We’re almost ready to wrap up so let's end on something light. We’ll start with Kyla. I imagine most nurses can't wait for some time off, how do you unwind after a stressful week?
Kyla: Personally, I do enjoy working out. I recently ran a half-marathon. I do a variety of workouts. Sometimes it's high fitness, sometimes it’s a run. Sometimes I’m lifting weights, and I just feel better when I can put some music on and just get out in nature and run and get your endorphins up and just feel good. It gets your energy up for the rest of the day, it’s my favorite way. Also I always enjoy spending time with my family. I’ve got two kids and I love it when we can go outdoors and do stuff whether it's jumping on the trampoline, or playing some baseball, or whatever it is.
Angela: For me, weirdly, a lot of people think it's weird, I make candles. I enjoy making candles, I love the aromatherapy, candles make people happy, so that’s something that I like to do. I also have a Great Dane and a Boxer, so they are my other favorites. And I am a new Grandma, so I’m absolutely in love with my grandbaby and another one is on the way.
Claire: I just recently developed some new hobbies, and those include being outside like Kyla said, not running half-marathons but I have enjoyed learning more about gardening and bird-watching so my family likes to make fun of me because I piddle outside. I just walk around the yard and take off dead parts of plants, so I’m a piddler outside but that is really relaxing for me. I also enjoy reading, and I have a large selection of books, many that I have never read that are still waiting, but that’s relaxing for me. I also have a three-year-old niece and nine-year-old nephew who are pretty much my world, so any time I get to spend with them, I always say that they are the only two people in the world that can always make me smile, so that’s how I relax.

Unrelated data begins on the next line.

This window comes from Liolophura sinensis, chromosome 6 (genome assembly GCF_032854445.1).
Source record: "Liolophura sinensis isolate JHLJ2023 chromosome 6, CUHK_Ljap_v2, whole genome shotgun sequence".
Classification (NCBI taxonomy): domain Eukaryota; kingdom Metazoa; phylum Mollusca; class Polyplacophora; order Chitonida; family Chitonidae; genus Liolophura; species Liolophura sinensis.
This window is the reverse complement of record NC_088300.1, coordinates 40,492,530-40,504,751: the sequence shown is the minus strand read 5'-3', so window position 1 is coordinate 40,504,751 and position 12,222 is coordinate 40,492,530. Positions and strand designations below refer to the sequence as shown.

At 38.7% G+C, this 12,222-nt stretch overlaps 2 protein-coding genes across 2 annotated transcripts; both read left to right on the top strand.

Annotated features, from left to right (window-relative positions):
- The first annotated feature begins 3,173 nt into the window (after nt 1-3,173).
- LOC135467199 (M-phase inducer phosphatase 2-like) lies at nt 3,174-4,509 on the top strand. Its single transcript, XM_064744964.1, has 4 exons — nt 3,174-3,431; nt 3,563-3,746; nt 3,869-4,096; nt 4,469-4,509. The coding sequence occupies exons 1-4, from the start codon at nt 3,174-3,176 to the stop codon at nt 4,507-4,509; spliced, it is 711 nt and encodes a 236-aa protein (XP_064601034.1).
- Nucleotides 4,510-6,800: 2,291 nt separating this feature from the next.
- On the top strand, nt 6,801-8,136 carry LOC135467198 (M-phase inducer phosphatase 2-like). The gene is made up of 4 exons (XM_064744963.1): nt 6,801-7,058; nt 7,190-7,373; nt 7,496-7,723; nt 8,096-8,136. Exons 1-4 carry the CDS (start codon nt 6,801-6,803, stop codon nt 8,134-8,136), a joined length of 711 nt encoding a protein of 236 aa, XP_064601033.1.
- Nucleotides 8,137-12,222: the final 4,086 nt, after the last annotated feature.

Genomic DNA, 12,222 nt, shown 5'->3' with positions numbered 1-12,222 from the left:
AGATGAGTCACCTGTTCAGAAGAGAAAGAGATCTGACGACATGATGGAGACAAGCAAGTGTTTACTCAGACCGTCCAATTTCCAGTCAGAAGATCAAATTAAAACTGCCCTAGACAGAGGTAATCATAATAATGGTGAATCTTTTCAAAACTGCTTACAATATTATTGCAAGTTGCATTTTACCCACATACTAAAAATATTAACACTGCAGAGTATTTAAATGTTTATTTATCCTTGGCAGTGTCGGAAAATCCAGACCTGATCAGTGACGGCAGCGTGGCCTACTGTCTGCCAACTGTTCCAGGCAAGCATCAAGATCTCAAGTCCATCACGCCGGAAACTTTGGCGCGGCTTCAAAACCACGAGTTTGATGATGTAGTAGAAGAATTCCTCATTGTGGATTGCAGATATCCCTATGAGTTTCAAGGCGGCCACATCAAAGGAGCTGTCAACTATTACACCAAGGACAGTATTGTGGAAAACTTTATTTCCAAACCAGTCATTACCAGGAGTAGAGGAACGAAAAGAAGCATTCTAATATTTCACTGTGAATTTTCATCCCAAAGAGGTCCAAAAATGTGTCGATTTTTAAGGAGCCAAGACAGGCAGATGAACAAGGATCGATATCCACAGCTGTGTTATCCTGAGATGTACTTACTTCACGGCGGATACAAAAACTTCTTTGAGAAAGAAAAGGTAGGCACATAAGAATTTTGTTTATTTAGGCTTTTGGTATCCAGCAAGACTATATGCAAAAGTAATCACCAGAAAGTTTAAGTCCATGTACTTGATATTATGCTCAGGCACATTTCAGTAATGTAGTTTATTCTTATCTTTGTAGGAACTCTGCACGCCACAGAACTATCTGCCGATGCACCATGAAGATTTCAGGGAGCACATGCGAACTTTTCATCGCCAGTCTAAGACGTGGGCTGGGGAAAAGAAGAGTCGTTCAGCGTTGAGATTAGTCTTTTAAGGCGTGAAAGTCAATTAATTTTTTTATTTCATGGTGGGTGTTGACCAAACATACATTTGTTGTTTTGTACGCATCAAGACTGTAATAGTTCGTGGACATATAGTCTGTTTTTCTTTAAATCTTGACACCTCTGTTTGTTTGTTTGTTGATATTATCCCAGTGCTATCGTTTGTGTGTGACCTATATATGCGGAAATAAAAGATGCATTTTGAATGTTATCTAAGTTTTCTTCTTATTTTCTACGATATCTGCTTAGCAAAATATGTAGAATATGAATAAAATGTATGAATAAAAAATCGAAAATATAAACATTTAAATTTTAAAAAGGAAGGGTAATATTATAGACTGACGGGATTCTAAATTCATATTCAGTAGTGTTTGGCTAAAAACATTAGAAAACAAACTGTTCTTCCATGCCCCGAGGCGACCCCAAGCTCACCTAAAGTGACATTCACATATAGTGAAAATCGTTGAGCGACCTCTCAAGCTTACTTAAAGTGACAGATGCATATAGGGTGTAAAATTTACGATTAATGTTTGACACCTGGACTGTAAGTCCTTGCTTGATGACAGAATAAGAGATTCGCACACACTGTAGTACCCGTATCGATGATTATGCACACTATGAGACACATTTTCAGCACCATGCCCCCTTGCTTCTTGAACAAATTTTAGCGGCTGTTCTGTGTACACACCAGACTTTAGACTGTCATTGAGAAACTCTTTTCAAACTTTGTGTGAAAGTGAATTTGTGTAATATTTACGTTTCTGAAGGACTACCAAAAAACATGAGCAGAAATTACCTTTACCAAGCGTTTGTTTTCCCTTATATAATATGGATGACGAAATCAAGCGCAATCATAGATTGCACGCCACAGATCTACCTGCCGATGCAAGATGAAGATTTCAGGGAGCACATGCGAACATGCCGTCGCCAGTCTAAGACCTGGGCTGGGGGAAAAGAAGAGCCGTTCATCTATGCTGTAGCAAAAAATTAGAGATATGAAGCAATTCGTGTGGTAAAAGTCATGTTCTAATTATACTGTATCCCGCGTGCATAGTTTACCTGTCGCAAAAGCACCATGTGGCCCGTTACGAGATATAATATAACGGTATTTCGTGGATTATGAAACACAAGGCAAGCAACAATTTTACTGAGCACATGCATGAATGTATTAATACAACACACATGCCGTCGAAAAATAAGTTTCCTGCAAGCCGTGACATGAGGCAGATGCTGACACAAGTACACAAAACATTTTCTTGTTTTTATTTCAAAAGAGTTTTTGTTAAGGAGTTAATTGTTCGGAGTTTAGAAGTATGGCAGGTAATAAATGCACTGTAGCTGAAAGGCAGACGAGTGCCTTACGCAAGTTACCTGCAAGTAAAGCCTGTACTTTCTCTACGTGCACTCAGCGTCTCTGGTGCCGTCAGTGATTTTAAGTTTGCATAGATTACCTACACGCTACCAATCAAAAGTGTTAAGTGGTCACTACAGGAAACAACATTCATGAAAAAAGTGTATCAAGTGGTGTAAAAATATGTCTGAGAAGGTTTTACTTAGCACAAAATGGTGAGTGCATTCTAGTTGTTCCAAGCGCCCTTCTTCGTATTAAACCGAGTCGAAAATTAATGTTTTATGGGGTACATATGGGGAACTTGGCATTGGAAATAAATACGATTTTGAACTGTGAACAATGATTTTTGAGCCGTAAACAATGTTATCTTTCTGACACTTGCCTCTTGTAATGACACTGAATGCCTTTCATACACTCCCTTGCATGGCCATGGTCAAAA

Christine: So Kyla, Angela, and Claire, thank you so much for joining us today and sharing your experience and advice with others.
Thanks for tuning in, next time join me for Part 3 in our series. I am hosting nationally-recognized nursing innovator and leader, recently retired Dr. Jane Englebright of HCA Healthcare and MEDITECH’s Associate Vice President, Cathy Turner. We take a high-level view of some ways we are seeing nurses shape a successful and satisfying career. As always, be sure to subscribe to hear our latest episodes, and we'll talk to you next time.